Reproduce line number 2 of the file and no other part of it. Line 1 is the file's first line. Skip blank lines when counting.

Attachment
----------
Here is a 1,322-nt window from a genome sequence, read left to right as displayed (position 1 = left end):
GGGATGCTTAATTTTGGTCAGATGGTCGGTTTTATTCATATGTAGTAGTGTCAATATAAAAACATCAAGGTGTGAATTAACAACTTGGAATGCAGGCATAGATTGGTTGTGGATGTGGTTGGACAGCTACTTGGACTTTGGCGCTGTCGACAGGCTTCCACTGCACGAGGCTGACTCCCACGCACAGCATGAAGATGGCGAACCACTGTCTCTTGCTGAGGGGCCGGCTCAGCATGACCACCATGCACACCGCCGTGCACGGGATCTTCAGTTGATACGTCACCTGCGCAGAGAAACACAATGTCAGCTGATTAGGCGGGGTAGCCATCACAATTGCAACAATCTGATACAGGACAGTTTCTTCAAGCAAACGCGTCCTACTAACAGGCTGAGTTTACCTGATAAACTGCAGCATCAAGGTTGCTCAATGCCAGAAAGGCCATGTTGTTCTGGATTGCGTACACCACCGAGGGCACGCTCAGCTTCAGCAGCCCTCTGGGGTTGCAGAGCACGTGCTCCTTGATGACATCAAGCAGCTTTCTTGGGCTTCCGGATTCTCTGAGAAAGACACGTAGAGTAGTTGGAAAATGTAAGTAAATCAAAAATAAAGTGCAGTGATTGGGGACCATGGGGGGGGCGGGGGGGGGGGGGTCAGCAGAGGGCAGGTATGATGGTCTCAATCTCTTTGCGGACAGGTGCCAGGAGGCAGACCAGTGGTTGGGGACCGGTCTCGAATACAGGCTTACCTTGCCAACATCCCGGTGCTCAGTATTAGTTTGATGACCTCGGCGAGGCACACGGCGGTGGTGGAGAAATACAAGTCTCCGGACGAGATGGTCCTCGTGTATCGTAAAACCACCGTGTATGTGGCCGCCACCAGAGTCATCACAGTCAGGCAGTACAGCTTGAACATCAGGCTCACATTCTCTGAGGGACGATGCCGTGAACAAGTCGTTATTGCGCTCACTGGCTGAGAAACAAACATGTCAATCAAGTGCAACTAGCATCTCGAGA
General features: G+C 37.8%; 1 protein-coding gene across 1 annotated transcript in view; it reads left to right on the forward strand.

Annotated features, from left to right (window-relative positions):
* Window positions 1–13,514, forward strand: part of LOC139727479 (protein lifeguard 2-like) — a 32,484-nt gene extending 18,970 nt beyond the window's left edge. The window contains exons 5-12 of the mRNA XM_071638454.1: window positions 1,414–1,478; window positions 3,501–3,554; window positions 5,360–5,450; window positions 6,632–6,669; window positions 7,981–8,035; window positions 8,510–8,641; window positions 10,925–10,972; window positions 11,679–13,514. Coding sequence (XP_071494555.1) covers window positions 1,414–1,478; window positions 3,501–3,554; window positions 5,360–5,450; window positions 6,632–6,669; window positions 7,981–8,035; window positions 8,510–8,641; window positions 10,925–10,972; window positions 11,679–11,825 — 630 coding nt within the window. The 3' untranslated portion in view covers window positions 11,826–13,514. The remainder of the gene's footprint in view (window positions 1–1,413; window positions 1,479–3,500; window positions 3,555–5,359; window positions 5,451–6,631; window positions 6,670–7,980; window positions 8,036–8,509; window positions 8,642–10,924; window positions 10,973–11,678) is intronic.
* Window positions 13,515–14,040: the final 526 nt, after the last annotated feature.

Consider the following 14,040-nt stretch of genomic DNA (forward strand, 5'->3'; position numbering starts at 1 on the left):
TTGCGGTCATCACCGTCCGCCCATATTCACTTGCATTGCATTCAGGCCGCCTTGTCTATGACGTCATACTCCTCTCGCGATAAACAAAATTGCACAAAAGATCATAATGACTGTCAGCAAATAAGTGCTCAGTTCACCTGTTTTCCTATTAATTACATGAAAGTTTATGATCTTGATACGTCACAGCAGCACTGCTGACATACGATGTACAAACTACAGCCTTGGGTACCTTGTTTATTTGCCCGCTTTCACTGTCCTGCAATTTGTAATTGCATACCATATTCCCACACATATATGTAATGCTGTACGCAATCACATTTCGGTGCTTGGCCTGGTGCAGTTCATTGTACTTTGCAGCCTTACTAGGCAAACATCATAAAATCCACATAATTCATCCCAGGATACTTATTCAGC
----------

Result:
GGGATGCTTAATTTTGGTCAGATGGTCGGTTTTATTCATATGTAGTAGTGTCAATATAAAAACATCAAGGTGTGAATTAACAACTTGGAATGCAGGCATAGATTGGTTGTGGATGTGGTTGGACAGCTACTTGGACTTTGGCGCTGTCGACAGGCTTCCACTGCACGAGGCTGACTCCCACGCACAGCATGAAGATGGCGAACCACTGTCTCTTGCTGAGGGGCCGGCTCAGCATGACCACCATGCACACCGCCGTGCACGGGATCTTCAGTTGATACGTCACCTGCGCAGAGAAACACAATGTCAGCTGATTAGGCGGGGTAGCCATCACAATTGCAACAATCTGATACAGGACAGTTTCTTCAAGCAAACGCGTCCTACTAACAGGCTGAGTTTACCTGATAAACTGCAGCATCAAGGTTGCTCAATGCCAGAAAGGCCATGTTGTTCTGGATTGCGTACACCACCGAGGGCACGCTCAGCTTCAGCAGCCCTCTGGGGTTGCAGAGCACGTGCTCCTTGATGACATCAAGCAGCTTTCTTGGGCTTCCGGATTCTCTGAGAAAGACACGTAGAGTAGTTGGAAAATGTAAGTAAATCAAAAATAAAGTGCAGTGATTGGGGACCATGGGGGGGGCGGGGGGGGGGGGGTCAGCAGAGGGCAGGTATGATGGTCTCAATCTCTTTGCGGACAGGTGCCAGGAGGCAGACCAGTGGTTGGGGACCGGTCTCGAATACAGGCTTACCTTGCCAACATCCCGGTGCTCAGTATTAGTTTGATGACCTCGGCGAGGCACACGGCGGTGGTGGAGAAATACAAGTCTCCGGACGAGATGGTCCTCGTGTATCGTAAAACCACCGTGTATGTGGCCGCCACCAGAGTCATCACAGTCAGGCAGTACAGCTTGAACATCAGGCTCACATTCTCTGAGGGACGATGCCGTGAACAAGTCGTTATTGCGCTCACTGGCTGAGAAACAAACATGTCAATCAAGTGCAACTAGCATCTCGAGA